FuturEnzyme: Technologies of the Future for Low-Cost Enzymes for Environment-Friendly Products

FuturEnzyme: Technologies of the Future for Low-Cost Enzymes for Environment-Friendly Products

This H2020 project is a multi-disciplinary and multi-actor consortium of 16 leading academic and industrial partners with the aim to develop technologies of the FUTURe for low-cost ENZYMEs for environment-friendly products. The consortium will produce the most advanced innovative solutions in a fast-track to market platform to discover, design, optimise and formulate enzymes. The high-tech enzyme development platform will use big biodata mining of both public and internal databases and bio-resources, and disruptive machine learning, activity-based bioprospecting, protein engineering, nano-biotechnology, upscale fermentation, and downstream processing systems.

The enzymes developed will be used to obtain economically viable products on 3 market segments, textiles, detergents, and cosmetics, which combine a higher level of functionality with greater sustainability during their production, use or end-of-life: they respond to consumer and industry requests for greener products. We will also bring to fruition the enormous potential of the developed enzymes for use as catalysts to faster yield greener, more valuable, and sustainable products in other market sectors.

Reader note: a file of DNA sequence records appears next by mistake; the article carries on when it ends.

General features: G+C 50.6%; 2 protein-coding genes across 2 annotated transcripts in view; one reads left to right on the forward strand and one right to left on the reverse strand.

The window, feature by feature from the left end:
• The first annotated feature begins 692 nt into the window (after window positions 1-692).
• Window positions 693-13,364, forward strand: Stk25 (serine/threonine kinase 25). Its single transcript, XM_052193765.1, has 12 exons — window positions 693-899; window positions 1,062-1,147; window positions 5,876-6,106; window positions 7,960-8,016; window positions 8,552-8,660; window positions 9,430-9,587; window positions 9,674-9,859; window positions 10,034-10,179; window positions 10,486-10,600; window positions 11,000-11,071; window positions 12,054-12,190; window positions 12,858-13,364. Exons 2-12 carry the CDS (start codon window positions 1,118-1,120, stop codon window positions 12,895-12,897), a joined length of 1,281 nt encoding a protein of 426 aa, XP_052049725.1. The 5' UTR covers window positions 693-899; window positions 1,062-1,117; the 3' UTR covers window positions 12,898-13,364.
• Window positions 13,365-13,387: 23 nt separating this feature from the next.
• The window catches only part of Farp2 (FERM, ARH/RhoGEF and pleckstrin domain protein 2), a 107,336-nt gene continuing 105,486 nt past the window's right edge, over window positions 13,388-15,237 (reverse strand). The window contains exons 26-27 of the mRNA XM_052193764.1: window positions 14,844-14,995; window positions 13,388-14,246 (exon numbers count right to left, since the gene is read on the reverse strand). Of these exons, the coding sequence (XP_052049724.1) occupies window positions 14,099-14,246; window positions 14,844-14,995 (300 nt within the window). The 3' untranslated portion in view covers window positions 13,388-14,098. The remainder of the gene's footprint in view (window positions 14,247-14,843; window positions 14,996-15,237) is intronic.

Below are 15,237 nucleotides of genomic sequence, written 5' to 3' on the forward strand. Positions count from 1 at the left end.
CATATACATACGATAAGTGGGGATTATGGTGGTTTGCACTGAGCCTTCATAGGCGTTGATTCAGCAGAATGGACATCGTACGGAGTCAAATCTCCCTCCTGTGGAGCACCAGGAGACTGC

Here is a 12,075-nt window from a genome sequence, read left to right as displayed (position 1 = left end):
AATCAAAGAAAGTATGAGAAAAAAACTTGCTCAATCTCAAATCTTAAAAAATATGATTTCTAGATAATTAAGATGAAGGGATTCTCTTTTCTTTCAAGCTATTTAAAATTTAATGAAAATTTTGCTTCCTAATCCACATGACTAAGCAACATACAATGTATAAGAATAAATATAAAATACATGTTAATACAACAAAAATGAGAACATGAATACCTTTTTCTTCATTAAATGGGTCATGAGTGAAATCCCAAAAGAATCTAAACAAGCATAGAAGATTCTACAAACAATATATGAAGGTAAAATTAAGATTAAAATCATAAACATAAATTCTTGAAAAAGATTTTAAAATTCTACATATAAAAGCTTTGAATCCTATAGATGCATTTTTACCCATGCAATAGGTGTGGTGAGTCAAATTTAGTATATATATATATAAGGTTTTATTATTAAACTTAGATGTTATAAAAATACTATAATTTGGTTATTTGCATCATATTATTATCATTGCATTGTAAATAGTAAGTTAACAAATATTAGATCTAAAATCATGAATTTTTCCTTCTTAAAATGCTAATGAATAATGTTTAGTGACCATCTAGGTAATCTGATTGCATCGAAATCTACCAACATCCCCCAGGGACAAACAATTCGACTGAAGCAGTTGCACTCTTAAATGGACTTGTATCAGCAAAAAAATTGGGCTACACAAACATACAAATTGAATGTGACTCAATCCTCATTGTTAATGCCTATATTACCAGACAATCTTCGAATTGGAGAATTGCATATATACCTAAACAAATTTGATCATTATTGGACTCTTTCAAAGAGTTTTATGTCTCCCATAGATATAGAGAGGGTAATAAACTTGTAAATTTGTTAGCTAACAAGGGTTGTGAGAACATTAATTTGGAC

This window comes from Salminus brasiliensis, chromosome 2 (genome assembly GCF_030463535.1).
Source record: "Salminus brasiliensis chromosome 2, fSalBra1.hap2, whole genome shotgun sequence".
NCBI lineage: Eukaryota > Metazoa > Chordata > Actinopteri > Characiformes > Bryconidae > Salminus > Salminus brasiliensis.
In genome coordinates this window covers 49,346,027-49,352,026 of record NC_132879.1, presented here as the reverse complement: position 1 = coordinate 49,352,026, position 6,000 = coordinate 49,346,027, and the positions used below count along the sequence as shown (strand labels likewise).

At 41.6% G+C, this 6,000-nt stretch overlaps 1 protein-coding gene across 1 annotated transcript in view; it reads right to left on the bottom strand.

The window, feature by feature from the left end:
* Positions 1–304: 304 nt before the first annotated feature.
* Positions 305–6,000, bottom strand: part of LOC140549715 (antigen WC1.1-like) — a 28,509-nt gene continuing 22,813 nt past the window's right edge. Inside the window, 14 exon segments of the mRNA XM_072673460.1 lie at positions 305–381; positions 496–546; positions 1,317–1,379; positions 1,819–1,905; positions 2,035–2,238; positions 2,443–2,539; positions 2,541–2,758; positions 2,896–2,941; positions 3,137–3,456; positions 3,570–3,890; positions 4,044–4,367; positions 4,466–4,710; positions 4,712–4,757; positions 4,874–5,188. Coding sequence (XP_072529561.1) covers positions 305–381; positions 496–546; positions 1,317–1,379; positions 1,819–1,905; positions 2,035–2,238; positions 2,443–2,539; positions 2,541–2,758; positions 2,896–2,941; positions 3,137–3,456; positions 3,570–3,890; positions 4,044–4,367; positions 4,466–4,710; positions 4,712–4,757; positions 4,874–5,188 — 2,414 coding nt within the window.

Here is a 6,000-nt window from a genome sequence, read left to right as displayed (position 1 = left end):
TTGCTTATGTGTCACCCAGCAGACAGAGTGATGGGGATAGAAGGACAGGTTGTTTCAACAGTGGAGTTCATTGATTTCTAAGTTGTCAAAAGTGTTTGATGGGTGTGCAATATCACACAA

The strong collaboration of the academic and industry partners will be supported by clusters, thus making sure we take a holistic approach. Analysing technology, market, consumer, and socio-economic demands, and assessing safety, risk, and life-cycle analysis during the technology and product development in an iterative process, will ensure the results will be effective and relevant. They also contribute to the goals of ensuring innovation capacity and economic success, while reducing the environmental impacts of consumer products. The consortium will interact with a broad stakeholder network to ensure uptake of its developments and feedback insights towards policy-makers.

This project has received funding from the European's Union Horizon 2020 research and innovative programme under grant agreement nº 101000327.